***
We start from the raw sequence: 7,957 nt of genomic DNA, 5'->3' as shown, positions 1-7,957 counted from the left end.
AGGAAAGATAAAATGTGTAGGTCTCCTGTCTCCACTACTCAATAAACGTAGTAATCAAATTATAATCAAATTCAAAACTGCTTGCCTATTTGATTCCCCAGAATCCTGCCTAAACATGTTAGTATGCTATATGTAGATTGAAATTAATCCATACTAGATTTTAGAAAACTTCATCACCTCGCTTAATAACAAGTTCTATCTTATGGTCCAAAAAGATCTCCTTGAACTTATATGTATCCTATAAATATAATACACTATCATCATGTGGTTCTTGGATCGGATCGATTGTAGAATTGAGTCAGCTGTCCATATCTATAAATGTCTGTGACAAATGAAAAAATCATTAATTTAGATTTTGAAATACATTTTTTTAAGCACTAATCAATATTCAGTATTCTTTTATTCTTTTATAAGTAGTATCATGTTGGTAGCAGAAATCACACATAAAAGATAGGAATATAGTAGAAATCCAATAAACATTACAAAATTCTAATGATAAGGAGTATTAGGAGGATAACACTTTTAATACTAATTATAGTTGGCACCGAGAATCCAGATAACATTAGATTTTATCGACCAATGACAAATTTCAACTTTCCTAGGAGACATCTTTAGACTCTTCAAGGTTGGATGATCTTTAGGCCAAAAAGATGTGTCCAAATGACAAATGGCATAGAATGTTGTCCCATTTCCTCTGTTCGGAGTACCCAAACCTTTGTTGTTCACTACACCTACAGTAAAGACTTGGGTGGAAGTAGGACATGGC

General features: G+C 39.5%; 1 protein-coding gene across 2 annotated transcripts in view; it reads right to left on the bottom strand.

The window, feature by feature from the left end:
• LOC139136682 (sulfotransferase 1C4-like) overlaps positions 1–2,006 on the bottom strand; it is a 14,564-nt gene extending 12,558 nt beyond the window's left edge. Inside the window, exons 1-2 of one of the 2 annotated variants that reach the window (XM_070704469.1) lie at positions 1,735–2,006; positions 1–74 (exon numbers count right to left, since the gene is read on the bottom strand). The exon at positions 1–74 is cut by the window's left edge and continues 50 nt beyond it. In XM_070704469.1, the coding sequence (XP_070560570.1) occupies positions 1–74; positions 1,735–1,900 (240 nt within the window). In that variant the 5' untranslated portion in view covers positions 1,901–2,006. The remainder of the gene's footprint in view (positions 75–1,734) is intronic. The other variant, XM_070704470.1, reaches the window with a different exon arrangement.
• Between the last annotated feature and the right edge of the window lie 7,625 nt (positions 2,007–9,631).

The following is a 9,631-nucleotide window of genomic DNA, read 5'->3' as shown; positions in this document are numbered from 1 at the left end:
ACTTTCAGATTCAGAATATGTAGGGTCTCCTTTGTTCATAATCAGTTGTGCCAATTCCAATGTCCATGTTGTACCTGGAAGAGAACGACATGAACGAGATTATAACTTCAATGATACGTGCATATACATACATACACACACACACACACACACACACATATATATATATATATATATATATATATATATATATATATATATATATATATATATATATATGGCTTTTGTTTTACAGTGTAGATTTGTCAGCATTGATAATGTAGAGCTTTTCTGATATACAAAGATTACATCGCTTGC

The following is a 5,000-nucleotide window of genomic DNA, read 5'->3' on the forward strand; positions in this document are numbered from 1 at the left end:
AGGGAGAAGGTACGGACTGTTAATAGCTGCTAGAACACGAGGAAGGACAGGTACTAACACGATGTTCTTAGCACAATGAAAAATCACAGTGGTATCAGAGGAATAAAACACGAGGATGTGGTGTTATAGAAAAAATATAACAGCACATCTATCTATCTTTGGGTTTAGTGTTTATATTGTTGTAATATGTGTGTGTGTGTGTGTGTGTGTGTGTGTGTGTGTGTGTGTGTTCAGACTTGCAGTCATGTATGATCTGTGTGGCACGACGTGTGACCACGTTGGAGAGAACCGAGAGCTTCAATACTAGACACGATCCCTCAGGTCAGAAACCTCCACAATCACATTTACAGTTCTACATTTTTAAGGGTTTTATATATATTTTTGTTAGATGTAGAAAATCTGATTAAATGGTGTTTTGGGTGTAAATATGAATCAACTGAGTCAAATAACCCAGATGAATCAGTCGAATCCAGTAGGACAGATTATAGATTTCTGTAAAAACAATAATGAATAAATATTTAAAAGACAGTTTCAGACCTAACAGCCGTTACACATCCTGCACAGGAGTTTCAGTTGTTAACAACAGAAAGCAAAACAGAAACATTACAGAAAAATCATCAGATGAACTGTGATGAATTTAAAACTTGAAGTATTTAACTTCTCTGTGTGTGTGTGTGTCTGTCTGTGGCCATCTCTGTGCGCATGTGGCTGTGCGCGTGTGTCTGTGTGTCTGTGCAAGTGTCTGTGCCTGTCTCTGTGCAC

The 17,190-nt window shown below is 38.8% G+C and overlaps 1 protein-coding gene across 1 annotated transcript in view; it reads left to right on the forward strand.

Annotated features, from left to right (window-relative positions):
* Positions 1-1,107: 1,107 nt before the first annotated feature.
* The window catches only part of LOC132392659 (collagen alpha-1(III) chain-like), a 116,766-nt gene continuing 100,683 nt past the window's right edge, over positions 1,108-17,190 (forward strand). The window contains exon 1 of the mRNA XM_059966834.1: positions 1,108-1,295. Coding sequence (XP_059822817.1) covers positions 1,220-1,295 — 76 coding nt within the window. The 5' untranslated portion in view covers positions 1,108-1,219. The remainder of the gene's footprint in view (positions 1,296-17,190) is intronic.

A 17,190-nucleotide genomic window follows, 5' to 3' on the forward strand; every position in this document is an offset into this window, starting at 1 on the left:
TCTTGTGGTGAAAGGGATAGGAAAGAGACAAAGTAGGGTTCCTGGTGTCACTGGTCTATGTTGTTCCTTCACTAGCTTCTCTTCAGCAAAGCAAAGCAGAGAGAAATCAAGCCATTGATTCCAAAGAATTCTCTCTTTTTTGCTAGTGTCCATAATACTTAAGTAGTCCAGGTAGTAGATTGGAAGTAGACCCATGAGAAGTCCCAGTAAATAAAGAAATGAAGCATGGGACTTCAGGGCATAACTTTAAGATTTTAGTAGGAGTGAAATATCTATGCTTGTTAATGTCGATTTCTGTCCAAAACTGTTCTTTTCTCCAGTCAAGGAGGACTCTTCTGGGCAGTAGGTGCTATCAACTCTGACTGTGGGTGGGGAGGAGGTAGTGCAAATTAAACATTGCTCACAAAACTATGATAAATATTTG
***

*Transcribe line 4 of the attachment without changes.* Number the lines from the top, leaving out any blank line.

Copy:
The window, feature by feature from the left end: